Thwarted by illness, the necessity of frequent revisions to the Origin, and numerous writing projects, Darwin succeeded in producing only Variation, the first of these planned works. Two sizable projects preceded Variation: an 1862 volume on orchid pollination and a long article in 1865 on climbing plants. Darwin also published some 60 articles and letters in an astonishing array of journals and magazines between the Origin's appearance in 1859 and the publication of Variation in 1868, reflecting an expansive curiosity and Herculean efforts to test and accumulate new evidence for his theory ( http://darwin-online.org.uk/).
Looking at Darwin's major works as a whole, certain themes are evident. The geological books following the Beagle voyage (coral reefs in 1842, volcanic islands in 1844, the geology of South America in 1846) reflect Darwin's Lyellian manner of interpreting geological processes. Darwin's explanation for the formation of coral island atolls (recognized as correct today), which surprised even Lyell, makes for a study in induction, geological uniformity, and the power of inferring process from pattern. Darwin became biology's Lyell by applying to organisms the geologists' way of looking at the world: Species change gradually, by the slow, incessant action of purely natural processes. Darwin undertook his four barnacle monographs of the early 1850s for several reasons: For one, these organisms might reveal much about natural variation and classification, and, for another, the barnacles are a remarkably diverse group with which he could explore the implications of transmutation (Love 2002, Stott 2003).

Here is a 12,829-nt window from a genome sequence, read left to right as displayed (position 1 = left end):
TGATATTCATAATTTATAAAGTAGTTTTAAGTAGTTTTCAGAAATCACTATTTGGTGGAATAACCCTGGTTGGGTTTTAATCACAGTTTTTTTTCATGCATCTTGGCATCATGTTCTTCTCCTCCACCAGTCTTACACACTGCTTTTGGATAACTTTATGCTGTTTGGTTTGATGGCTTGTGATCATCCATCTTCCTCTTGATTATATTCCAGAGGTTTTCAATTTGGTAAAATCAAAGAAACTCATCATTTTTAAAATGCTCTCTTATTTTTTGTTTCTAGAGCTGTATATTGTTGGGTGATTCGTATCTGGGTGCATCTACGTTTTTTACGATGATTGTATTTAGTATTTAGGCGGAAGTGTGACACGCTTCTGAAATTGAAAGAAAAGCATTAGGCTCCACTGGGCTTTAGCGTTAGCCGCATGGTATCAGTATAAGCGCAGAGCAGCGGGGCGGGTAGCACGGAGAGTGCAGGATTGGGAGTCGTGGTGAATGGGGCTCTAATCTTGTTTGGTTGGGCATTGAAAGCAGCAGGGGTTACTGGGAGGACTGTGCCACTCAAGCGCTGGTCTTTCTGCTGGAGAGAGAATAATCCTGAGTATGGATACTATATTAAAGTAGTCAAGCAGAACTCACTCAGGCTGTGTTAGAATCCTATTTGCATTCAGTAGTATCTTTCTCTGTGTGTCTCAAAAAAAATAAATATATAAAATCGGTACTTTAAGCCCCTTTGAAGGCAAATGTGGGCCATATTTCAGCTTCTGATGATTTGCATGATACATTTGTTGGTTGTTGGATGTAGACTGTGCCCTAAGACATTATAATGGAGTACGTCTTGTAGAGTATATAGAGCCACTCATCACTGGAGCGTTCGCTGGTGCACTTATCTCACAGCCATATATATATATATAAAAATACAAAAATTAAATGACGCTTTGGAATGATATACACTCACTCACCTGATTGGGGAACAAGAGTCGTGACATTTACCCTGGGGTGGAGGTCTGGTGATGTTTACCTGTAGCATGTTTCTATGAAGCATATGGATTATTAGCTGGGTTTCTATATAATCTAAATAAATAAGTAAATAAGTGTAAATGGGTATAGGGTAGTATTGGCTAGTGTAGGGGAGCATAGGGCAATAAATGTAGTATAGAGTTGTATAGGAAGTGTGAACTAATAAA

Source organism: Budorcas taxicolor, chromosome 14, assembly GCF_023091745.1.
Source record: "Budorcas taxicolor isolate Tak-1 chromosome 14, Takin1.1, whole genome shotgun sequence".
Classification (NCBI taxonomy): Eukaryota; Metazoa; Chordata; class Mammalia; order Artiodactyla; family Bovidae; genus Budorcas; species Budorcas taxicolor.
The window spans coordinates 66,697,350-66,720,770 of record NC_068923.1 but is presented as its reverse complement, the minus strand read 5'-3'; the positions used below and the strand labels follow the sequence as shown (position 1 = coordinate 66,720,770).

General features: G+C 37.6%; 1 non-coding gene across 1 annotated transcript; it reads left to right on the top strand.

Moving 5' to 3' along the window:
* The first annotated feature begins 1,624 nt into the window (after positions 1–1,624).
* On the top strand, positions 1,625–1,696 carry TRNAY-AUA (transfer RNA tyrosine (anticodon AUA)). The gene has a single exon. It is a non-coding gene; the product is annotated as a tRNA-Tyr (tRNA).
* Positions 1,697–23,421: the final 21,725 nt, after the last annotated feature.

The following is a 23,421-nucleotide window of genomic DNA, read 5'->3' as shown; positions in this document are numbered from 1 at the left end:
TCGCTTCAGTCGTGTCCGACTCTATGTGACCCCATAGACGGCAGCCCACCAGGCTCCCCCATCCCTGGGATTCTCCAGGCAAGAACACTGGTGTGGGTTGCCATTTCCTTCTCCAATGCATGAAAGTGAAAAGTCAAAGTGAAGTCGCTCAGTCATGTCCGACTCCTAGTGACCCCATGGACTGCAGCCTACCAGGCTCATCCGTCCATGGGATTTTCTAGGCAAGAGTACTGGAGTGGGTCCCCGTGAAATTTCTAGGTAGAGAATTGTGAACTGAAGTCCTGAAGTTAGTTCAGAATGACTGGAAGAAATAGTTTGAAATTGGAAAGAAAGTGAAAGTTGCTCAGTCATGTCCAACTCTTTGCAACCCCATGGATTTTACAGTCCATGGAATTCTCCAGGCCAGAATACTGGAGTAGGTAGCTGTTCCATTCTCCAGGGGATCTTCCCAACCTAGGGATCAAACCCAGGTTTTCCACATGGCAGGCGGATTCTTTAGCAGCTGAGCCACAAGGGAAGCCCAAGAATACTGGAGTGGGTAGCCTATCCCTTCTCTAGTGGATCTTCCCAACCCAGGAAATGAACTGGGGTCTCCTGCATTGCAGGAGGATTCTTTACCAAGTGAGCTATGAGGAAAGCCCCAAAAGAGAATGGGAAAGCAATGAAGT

At first glance, his first post-Origin book, on the pollination of orchids, might seem like more of the same. This treatise, an exploration of the rich diversity of pollination-associated structural adaptations found in different orchid groups, is also an argument for the gradual coevolution of flower and pollinator, a case study in the kind of tinkering Darwin says we should expect from a process like natural selection. Orchids are variations on a theme, with different structures used to the same or similar ends in different groups (Beatty 2006). Darwin concluded the book discussing the significance of this observation, and he was especially keen to hear what Asa Gray, a theistically minded friend and supporter, thought of his orchid analysis. Gray immediately saw Darwin's strategy in the book, as revealed by Darwin's comment: “No one else has perceived that my chief interest in my orchid book, has been that it was a ‘flank movement’ on the enemy.... It bears on design, that endless question” (Burkhardt et al., vol. 10, p. 330).